(This post is part of a series.)
It’s interesting to see what Jaime Lerner—the legendary mayor of Curitiba, Brazil, who created a world-class bus rapid transit system on a shoestring budget—had to say about Seattle transportation, in a question-and-answer session with the Seattle P-I:
Is there a way to create dedicated bus lanes in a cramped city like Seattle?
“There are many ways, many corridors where you can have a really good system. … Sometimes you think, ‘Aaah we don’t have enough space.’ … There’s always a good solution.”
How long does it typically take to set up a bus rapid transit system?
“You can build in two years a good system. It’s not difficult, because it has not too much public works. It’s very simple.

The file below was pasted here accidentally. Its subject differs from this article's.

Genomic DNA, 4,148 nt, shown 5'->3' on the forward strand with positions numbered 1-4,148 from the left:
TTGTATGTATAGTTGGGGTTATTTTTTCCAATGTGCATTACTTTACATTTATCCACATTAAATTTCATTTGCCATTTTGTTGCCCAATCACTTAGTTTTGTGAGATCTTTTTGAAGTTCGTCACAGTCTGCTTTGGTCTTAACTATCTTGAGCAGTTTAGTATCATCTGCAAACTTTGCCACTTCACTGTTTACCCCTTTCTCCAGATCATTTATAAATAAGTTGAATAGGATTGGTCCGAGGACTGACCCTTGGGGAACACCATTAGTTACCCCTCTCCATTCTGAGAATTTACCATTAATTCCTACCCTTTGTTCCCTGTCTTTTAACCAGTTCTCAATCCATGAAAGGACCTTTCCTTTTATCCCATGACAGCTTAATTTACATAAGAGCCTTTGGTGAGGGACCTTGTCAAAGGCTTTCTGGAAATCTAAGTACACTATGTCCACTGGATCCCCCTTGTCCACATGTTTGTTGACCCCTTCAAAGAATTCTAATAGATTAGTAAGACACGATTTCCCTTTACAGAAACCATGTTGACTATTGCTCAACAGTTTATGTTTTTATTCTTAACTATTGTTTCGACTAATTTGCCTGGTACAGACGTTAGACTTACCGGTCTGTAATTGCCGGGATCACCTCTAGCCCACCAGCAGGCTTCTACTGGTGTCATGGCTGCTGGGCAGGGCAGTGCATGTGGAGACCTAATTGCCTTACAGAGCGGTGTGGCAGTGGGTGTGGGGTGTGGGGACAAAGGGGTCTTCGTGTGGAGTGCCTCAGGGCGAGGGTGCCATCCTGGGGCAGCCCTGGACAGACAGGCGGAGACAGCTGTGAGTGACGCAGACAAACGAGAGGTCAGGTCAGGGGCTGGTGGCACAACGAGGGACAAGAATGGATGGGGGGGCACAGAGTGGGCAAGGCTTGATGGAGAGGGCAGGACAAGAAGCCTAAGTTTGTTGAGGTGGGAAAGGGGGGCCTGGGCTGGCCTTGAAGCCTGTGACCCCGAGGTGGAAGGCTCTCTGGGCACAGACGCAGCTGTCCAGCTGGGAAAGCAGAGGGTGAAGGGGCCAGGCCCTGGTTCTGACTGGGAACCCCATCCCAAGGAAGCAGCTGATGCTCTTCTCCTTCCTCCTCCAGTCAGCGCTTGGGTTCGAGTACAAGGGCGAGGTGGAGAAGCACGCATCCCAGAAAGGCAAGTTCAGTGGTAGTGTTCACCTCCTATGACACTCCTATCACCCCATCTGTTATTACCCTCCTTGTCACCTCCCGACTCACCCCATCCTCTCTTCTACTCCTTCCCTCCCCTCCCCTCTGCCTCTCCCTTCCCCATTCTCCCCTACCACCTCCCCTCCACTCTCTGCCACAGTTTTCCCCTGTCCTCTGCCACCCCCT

I tend to agree: bus rapid transit is far more viable than most people think. It’s cheaper, faster to deploy, and more flexible than rail. Now that Seattle’s monorail has been – uh – derailed, it’s a solution that’s worth considering for the corridor that the monorail was designed to serve.
And then there’s this:
Some people say that if the viaduct were replaced with nothing but a surface road, heavy traffic along the waterfront would ruin it. Do you agree?
“If you provide good alternatives for public transport, you won’t have traffic problems. … Can you imagine how much better the city could become with 30 percent less of the cars running in the street? It’s very easy. The main issue is having good public transport and after, if it’s needed, the wall to protect the waterfront—I don’t have the answer to that. But definitely it’s not the viaduct.”
Seems as if the P-I editorial board may be inching towards the same conclusion.